And family is what emerges as the central concern of To Whom It May Concern – the strand that Uppal specifically  singles out from the rich and dense web of sorrow and longing that King Lear is; she singles it out to tease open its layers, lend light on its fissures, solder it apart and then put it together again. Thus, while Shakespeare’s King Lear is arguably one of the greatest tragedies ever, in this novelized version set in this day and age, the arc of the story explores both the fracturing of the selves and families, and the hints of healing – from the linearity of tragedy as an art form to the robust roundness of the real, where tragic and comedic thrive together and resurface again and again in the course of life.

Uppal uses several postmodern strategies in her narrative. Towards the end of the book, several lies are revealed and we find that the intrusive author has often not been very helpful; but while this might not work for everybody, the ease with which Uppal marks shifts of time, space and point of view, without letting one’s attention falter is brilliant. The handling of sexuality is sensitive if touched with a dash of the bold. I do not recall anything I’ve read of late that compares with the raw power of the scene where Birendra has her clitoris pierced with a ring; as Dorothy who has been professionally trained in this prepares to do it, the sisters bond – and share secrets. The moment becomes an epiphanic one, not only for Birendra, but as a new high in the depiction of relationships between women in fiction. A long distance ahead, from what Virginia Woolf had pointed out as the watershed moment in literature, in A Room of One’s Own:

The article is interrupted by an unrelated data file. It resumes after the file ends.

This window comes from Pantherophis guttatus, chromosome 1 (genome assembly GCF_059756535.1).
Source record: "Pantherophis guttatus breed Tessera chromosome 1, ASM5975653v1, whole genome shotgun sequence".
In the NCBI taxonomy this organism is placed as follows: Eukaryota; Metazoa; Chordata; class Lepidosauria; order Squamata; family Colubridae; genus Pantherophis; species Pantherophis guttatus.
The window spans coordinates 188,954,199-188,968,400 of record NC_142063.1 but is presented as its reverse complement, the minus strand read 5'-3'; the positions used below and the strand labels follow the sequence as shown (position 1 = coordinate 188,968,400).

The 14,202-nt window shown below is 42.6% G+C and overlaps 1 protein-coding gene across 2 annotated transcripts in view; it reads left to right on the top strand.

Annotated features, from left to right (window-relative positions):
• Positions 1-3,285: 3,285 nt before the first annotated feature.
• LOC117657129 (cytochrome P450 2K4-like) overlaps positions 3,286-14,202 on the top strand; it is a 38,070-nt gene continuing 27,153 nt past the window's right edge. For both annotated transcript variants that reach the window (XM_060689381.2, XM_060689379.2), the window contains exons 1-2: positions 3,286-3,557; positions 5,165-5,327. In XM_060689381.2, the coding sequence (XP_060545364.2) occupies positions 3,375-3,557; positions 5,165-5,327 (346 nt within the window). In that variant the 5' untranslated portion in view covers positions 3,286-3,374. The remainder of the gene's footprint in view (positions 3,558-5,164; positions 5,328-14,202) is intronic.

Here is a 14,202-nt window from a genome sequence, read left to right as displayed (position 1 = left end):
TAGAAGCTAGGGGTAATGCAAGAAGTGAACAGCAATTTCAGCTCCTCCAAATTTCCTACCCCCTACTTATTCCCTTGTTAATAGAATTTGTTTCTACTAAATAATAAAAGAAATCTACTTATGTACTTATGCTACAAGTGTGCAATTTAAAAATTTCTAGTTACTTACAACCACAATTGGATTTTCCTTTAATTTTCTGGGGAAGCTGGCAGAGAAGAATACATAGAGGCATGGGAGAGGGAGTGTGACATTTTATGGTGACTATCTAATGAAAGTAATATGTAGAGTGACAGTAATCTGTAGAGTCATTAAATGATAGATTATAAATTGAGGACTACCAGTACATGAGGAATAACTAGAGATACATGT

‘Chloe liked Olivia,’ I read. And then it struck me how immense a change was there. Chloe liked Olivia perhaps for the first time in literature. … It was strange to think that all the great women of fiction were, until Jane Austen’s day, not only seen by the other sex, but seen only in relation to the other sex[1].

In the final analysis, To Whom It May Concern is an important book, and its voice is both original and sensitive. My quibble with the novel however is this: Uppal is a seasoned academic, and sometimes that tends to seep into her style; for instance, the authorial intrusion at the very end (Chapter 20) appears a little forced. Something that makes the book rather too aware, too heavy. I do hope that in future novels, Uppal will wear her considerable learning a little more lightly. 


(Published in Indian Literature, May)


[1] Woolf, Virginia. A Room of One’s Own (1929). New Delhi: UBS, 2004

3 comments:

  1. good read, will add to my growing wish list :)

    ReplyDelete
  2. Safely add it, I'd say :-)

    And, ah, that list! Hope someday I have enough money to have all the books on it ;-)!

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    xoxo

    ReplyDelete